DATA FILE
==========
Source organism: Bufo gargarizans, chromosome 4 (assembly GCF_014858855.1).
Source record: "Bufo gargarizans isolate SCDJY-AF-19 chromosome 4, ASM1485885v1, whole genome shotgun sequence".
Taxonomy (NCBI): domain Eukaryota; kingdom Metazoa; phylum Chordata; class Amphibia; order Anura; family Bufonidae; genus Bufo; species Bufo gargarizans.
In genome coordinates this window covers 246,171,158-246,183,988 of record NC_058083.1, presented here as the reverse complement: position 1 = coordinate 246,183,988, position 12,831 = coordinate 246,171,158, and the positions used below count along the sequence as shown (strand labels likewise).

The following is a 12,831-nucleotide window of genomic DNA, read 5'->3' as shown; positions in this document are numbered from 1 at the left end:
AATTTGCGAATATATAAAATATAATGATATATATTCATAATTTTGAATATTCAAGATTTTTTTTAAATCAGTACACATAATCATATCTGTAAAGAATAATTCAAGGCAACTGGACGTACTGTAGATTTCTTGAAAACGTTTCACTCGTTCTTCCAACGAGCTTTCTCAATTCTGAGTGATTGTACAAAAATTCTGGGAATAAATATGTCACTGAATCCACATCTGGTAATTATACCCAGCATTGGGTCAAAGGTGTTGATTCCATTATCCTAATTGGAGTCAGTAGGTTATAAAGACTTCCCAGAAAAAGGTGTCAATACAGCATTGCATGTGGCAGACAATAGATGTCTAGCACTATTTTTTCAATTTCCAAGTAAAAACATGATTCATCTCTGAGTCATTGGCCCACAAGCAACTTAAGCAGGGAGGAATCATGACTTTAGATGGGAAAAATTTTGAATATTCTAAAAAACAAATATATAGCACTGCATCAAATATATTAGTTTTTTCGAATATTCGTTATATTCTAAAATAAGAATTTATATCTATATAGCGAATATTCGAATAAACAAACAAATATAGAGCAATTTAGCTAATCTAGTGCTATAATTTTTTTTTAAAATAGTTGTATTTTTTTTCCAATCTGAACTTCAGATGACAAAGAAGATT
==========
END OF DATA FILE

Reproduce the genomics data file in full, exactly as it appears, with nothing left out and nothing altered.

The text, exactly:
Source organism: Bufo gargarizans, chromosome 4 (assembly GCF_014858855.1).
Source record: "Bufo gargarizans isolate SCDJY-AF-19 chromosome 4, ASM1485885v1, whole genome shotgun sequence".
Taxonomy (NCBI): domain Eukaryota; kingdom Metazoa; phylum Chordata; class Amphibia; order Anura; family Bufonidae; genus Bufo; species Bufo gargarizans.
In genome coordinates this window covers 246,171,158-246,183,988 of record NC_058083.1, presented here as the reverse complement: position 1 = coordinate 246,183,988, position 12,831 = coordinate 246,171,158, and the positions used below count along the sequence as shown (strand labels likewise).

The following is a 12,831-nucleotide window of genomic DNA, read 5'->3' as shown; positions in this document are numbered from 1 at the left end:
AATTTGCGAATATATAAAATATAATGATATATATTCATAATTTTGAATATTCAAGATTTTTTTTAAATCAGTACACATAATCATATCTGTAAAGAATAATTCAAGGCAACTGGACGTACTGTAGATTTCTTGAAAACGTTTCACTCGTTCTTCCAACGAGCTTTCTCAATTCTGAGTGATTGTACAAAAATTCTGGGAATAAATATGTCACTGAATCCACATCTGGTAATTATACCCAGCATTGGGTCAAAGGTGTTGATTCCATTATCCTAATTGGAGTCAGTAGGTTATAAAGACTTCCCAGAAAAAGGTGTCAATACAGCATTGCATGTGGCAGACAATAGATGTCTAGCACTATTTTTTCAATTTCCAAGTAAAAACATGATTCATCTCTGAGTCATTGGCCCACAAGCAACTTAAGCAGGGAGGAATCATGACTTTAGATGGGAAAAATTTTGAATATTCTAAAAAACAAATATATAGCACTGCATCAAATATATTAGTTTTTTCGAATATTCGTTATATTCTAAAATAAGAATTTATATCTATATAGCGAATATTCGAATAAACAAACAAATATAGAGCAATTTAGCTAATCTAGTGCTATAATTTTTTTTTAAAATAGTTGTATTTTTTTTCCAATCTGAACTTCAGATGACAAAGAAGATT